Being well in Health workplaces
HEALTH professionals help their sick patients, but they are only human too and not immune to the negative effects their line of work can have on them.
It’s one of the reasons why, for the first time, the Western NSW Local Health District (WNSWLHD) held a Workplace Wellbeing Conference and Expo for its staff on Tuesday this week.
WNSWLHD conference organiser Trish Casey said the idea was to ensure staff know they are valued and acknowledged for the service they provide to patients and the community.
“If you give staff the information and tools to improve their workplace wellbeing then that’s a ripple effect to the patients,” Ms Casey said.
A full day of speakers presented to over 100 WNSWLHD staff on a range of topics from wellbeing through music, laughter for wellbeing and a journey of wellbeing through the eyes of a Paralympian Athlete, Nick Taylor.
“He’s all about inspiring staff and thanking them – even though it wasn’t those staff who helped him after his car accident.
“He’s such a humble person and he wants to tell his story about how he was a patient and the wonderful care staff gave him in the hospital when he felt like his life had sort of ended.
“He just wanted to say back to the staff, it doesn’t matter what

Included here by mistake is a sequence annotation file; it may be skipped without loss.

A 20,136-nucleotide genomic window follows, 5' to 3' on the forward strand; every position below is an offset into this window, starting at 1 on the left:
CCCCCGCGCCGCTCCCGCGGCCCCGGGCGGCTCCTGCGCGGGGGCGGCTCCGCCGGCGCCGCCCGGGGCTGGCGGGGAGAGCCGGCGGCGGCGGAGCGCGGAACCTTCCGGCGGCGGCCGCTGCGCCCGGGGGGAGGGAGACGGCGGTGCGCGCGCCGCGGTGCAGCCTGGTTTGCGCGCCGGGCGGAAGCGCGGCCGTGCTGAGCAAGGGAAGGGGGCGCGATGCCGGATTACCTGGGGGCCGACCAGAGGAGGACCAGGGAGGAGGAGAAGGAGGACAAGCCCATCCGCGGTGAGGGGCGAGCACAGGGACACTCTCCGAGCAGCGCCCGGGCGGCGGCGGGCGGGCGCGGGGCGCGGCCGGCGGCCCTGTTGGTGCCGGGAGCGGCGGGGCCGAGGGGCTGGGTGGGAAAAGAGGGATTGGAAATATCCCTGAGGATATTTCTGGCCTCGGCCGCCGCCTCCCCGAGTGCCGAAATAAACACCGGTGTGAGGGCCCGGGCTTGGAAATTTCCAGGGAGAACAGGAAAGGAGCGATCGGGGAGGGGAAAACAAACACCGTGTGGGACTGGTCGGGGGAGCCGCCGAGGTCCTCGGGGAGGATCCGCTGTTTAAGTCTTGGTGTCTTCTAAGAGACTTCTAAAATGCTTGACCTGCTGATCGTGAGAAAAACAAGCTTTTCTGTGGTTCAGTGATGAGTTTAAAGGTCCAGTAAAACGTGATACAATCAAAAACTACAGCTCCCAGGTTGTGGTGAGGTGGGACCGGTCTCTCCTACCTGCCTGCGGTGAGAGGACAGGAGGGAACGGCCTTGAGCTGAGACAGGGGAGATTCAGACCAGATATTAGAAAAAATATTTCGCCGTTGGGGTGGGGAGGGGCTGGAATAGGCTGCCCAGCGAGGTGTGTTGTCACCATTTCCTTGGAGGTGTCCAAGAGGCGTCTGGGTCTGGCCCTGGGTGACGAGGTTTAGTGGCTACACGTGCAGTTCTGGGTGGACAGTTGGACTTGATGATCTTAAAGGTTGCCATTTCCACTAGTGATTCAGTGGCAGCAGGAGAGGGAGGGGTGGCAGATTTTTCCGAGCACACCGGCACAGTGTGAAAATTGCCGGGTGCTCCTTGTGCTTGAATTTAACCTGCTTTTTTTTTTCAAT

happens to you, physically or emotionally, everyone’s definition of wellbeing is different. He thought everything was about the physical world and then he became a paraplegic, but he’s gone on to have a life of wellbeing in the wheelchair and achieved so many things,” Ms Casey said.
One of the speakers delivered a technique which is new to the district called the Emotional Freedom Technique (EFT).
“I went to a conference and met the practitioner Julie Vandermaat there. Everything is researched, evidence based and written in journals; its leading edge. Julie is one of the research team because the person who leads it has been presenting TEDX talks on the subject.
“We do a lot of this stuff, but this is all new. This is a pilot conference. We just want to give this information and tools to staff and it ripples to the patient,” Ms Casey said.
In addition to the conference, an expo offered attendees the chance to have their blood pressures taken, blood sugar levels checked, visit women’s and men’s health stalls, as well as talk to risk management specialists and rural and remote mental health educators.
“In line with the Living Well Together Strategy and CORE values, the conference is about focusing on staff wellbeing, so we can create a happy and supported workplace and culture.”
Ms Casey is also the WNSWLHD Clinical Education and Development manager.
Western NSW Local Health District media manager Kate Fotheringham and Clinical Education and Development manager Trish Casey at the inaugural Wellbeing Conference and Expo.